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    Development of biomarkers for coral reef bioassays
    (Georgia Institute of Technology, 1998) Snell, Terry W. ; Georgia Institute of Technology. School of Biology ; Georgia Institute of Technology. Office of Sponsored Programs ; Georgia Institute of Technology. Office of Sponsored Programs
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    Stress gene expression patterns in hematypic corals exposed to dredged.....
    (Georgia Institute of Technology, 2007-02-23) Snell, Terry W. ; Georgia Institute of Technology. Office of Sponsored Programs ; Georgia Institute of Technology. School of Biology ; Georgia Institute of Technology. Office of Sponsored Programs
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    Chemical communication among Marine Zooplankton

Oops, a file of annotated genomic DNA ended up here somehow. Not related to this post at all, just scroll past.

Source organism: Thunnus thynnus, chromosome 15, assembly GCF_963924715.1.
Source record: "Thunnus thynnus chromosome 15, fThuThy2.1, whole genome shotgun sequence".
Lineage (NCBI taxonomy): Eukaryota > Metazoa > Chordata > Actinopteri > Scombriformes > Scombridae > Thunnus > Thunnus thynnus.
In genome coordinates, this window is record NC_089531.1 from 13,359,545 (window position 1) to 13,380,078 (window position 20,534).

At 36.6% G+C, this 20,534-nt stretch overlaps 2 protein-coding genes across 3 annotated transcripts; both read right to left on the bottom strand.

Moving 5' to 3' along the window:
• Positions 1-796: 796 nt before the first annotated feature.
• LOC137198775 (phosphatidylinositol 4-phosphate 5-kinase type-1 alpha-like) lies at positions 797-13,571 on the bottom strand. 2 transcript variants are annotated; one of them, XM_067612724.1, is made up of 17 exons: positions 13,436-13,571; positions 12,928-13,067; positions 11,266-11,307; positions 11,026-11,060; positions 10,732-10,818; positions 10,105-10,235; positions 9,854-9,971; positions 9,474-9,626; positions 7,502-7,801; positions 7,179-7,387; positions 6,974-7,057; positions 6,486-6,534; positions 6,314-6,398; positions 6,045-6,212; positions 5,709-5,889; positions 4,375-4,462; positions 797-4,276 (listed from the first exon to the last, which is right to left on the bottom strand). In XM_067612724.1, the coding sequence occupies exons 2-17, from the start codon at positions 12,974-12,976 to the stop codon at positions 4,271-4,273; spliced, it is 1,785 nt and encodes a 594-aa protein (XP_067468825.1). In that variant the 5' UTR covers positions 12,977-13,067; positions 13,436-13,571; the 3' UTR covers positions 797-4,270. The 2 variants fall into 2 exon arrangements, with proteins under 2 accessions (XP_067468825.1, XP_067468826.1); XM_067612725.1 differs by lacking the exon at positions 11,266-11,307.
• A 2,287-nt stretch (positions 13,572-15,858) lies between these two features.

(Georgia Institute of Technology, 1993-08) Snell, Terry W. ; Georgia Institute of Technology. Office of Sponsored Programs ; Georgia Institute of Technology. School of Biology
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    Development of coral surrogates for coral reef bioassays
    (Georgia Institute of Technology, 1996-02) Snell, Terry W. ; Georgia Institute of Technology. Office of Sponsored Programs ; Georgia Institute of Technology. School of Biology